DETROIT (AP) — A federal judge who ordered Michigan to begin its recount effectively ended it on Wednesday, tying his decision to a state court ruling that found Green Party candidate Jill Stein had no legal standing to request another look at ballots.
The ruling seals Republican Donald Trump's narrow victory over Democrat Hillary Clinton for Michigan's 16 electoral votes.
U.S. District Judge Mark Goldsmith agreed with Republicans who argued that the three-day recount must end a day after the state appeals court dealt a blow to the effort. The court said Stein, who finished fourth in Michigan on Nov. 8, didn't have a chance of winning even after a recount and therefore isn't an "aggrieved" candidate.
"Because there is no basis for this court to ignore the Michigan court's ruling and make an independent judgment regarding what the Michigan Legislature intended by the term 'aggrieved,' plaintiffs have not shown an entitlement to a recount," Goldsmith said.
It was the judge's midnight ruling Monday that started the recount in Michigan. But Goldsmith's order dealt with timing — not whether a recount was appropriate. More than 20 of 83 counties already were counting ballots again. They reported minor changes in vote totals, although many precincts couldn't be examined for a second time for a variety of reasons.
Earlier Wednesday, the Michigan elections board voted, 3-1, to end the recount if Goldsmith extinguished his earlier order.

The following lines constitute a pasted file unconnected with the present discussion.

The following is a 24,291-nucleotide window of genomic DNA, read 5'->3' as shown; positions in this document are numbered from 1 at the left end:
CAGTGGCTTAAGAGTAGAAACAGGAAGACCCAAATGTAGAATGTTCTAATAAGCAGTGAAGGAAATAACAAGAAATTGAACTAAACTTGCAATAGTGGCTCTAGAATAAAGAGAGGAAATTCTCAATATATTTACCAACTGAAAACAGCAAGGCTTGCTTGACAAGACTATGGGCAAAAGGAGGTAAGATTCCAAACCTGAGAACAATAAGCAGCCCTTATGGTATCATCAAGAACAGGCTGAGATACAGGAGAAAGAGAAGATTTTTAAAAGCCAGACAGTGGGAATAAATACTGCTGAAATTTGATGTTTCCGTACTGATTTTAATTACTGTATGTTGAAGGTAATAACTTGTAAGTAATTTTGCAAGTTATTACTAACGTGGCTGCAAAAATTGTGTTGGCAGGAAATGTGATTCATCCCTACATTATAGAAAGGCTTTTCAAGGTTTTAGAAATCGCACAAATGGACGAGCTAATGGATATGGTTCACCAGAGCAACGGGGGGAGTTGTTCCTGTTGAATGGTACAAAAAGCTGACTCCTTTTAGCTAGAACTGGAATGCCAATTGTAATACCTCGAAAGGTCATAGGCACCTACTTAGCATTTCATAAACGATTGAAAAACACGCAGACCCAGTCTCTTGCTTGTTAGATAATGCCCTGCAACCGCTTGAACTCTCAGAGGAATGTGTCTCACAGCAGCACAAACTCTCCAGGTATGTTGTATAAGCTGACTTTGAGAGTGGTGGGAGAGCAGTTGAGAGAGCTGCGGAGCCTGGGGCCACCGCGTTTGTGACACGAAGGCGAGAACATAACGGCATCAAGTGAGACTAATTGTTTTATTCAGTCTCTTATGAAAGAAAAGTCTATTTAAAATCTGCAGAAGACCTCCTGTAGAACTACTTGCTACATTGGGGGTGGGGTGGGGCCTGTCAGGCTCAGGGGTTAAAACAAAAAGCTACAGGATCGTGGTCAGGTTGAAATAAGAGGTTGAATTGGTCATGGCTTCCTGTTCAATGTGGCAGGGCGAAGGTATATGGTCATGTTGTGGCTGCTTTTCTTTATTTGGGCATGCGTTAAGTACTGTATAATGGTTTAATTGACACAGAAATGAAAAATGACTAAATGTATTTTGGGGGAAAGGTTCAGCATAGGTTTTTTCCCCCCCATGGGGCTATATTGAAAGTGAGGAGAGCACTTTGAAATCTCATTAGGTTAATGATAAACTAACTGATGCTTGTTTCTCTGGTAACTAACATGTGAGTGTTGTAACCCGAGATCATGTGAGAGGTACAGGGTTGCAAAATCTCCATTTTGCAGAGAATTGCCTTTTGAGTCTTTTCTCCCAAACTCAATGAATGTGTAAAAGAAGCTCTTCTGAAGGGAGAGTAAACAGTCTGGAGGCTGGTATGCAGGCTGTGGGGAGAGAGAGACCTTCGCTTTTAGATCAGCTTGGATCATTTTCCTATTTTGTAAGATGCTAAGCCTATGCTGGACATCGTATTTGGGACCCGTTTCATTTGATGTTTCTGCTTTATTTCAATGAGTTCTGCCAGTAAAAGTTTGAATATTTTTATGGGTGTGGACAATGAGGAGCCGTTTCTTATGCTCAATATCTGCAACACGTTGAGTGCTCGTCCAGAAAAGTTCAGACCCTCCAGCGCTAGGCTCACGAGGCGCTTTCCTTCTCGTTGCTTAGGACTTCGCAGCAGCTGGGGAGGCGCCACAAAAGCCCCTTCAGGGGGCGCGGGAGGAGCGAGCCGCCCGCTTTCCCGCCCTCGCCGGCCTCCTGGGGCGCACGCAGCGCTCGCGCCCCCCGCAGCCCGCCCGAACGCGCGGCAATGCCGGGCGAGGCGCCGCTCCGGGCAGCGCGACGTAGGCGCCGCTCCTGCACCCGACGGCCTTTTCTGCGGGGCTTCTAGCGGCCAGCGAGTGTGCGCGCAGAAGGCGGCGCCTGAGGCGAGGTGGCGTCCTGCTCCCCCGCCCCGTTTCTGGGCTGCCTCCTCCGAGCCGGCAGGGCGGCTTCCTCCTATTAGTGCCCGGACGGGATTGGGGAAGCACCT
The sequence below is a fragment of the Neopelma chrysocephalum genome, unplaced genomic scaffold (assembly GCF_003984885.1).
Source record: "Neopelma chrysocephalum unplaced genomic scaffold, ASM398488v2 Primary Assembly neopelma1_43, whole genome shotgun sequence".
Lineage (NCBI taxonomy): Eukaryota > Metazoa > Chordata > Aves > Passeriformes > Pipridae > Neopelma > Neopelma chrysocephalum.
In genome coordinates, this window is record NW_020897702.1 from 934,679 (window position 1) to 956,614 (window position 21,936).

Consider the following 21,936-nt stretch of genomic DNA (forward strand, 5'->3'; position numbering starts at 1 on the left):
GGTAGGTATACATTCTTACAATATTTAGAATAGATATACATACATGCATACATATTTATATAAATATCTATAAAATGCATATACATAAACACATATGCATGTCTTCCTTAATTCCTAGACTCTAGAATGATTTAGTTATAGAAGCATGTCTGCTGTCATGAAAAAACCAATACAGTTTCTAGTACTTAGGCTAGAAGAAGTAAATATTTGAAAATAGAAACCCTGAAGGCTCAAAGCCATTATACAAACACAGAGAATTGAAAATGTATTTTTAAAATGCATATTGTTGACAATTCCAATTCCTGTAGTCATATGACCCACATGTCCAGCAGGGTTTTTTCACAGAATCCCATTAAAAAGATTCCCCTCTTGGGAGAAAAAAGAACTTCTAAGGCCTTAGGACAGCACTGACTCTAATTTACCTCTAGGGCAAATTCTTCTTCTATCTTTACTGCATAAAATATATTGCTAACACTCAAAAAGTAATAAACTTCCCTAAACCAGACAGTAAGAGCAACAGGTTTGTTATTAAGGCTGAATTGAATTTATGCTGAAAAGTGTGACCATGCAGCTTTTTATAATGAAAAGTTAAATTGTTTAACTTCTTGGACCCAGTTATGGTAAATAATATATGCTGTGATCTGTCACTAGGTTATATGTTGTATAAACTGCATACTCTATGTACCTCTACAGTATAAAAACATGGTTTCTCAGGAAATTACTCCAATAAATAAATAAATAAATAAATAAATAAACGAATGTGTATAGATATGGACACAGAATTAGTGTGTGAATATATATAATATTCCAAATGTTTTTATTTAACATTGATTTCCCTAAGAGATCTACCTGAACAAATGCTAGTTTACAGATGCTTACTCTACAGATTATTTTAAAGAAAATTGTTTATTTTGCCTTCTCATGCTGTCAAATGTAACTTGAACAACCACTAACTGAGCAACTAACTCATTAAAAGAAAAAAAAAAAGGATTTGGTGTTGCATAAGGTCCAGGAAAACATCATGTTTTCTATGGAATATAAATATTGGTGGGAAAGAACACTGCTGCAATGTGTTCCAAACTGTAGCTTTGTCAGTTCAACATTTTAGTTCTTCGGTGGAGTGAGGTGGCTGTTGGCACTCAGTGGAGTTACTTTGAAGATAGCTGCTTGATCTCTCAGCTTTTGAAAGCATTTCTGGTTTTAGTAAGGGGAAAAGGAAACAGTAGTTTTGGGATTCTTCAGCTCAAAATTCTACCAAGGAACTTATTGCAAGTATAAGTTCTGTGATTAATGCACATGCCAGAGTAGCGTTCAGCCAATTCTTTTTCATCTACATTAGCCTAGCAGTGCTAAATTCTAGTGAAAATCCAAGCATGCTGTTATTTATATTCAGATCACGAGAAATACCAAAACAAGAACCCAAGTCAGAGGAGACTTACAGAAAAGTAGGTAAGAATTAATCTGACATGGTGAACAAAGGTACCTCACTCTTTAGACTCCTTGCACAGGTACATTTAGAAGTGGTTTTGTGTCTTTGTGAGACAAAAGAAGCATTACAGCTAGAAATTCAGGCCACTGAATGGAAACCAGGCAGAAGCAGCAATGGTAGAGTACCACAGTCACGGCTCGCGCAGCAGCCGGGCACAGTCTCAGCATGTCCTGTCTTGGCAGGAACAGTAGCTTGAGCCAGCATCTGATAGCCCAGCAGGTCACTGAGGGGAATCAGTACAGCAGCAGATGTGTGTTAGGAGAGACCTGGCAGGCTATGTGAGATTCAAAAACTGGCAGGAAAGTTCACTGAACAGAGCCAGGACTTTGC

State Republican Party Chairman Ronna Romney McDaniel and Attorney General Bill Schuette said it's a victory for voters and taxpayers. Stein now is left with asking the Michigan Supreme Court to intervene, which is a long shot.
"Jill Stein, who received only 1.07% of the vote in Michigan, is not legally entitled to hijack the will of voters and drag them into an arduous and expensive publicity stunt," McDaniel said.
Stein got about 1 percent of the vote in three states where she's pushed for recounts — Michigan, Pennsylvania and Wisconsin. Trump narrowly won all three.
She insists she's more concerned about the accuracy of the election, but Goldsmith said Stein's legal team presented only "speculative claims" about vulnerable machines, "not actual injury."
The judge said a recount to test the integrity of the voting system "has never been endorsed by any court."
A court hearing will be held Friday on a possible recount in Pennsylvania. Wisconsin's recount, which started last week, has increased Trump's margin of victory over Clinton thus far.
Clinton needed all three states to flip in order to take enough electoral votes to win the election. Trump has 306 electoral votes to Clinton's 232; 270 are needed to win. Michigan has 16 electoral votes, Pennsylvania has 20 and Wisconsin has 10. Electors convene Dec. 19 across the country to vote for president.
Associated Press writer David Eggert in Lansing, Michigan, contributed to this report.
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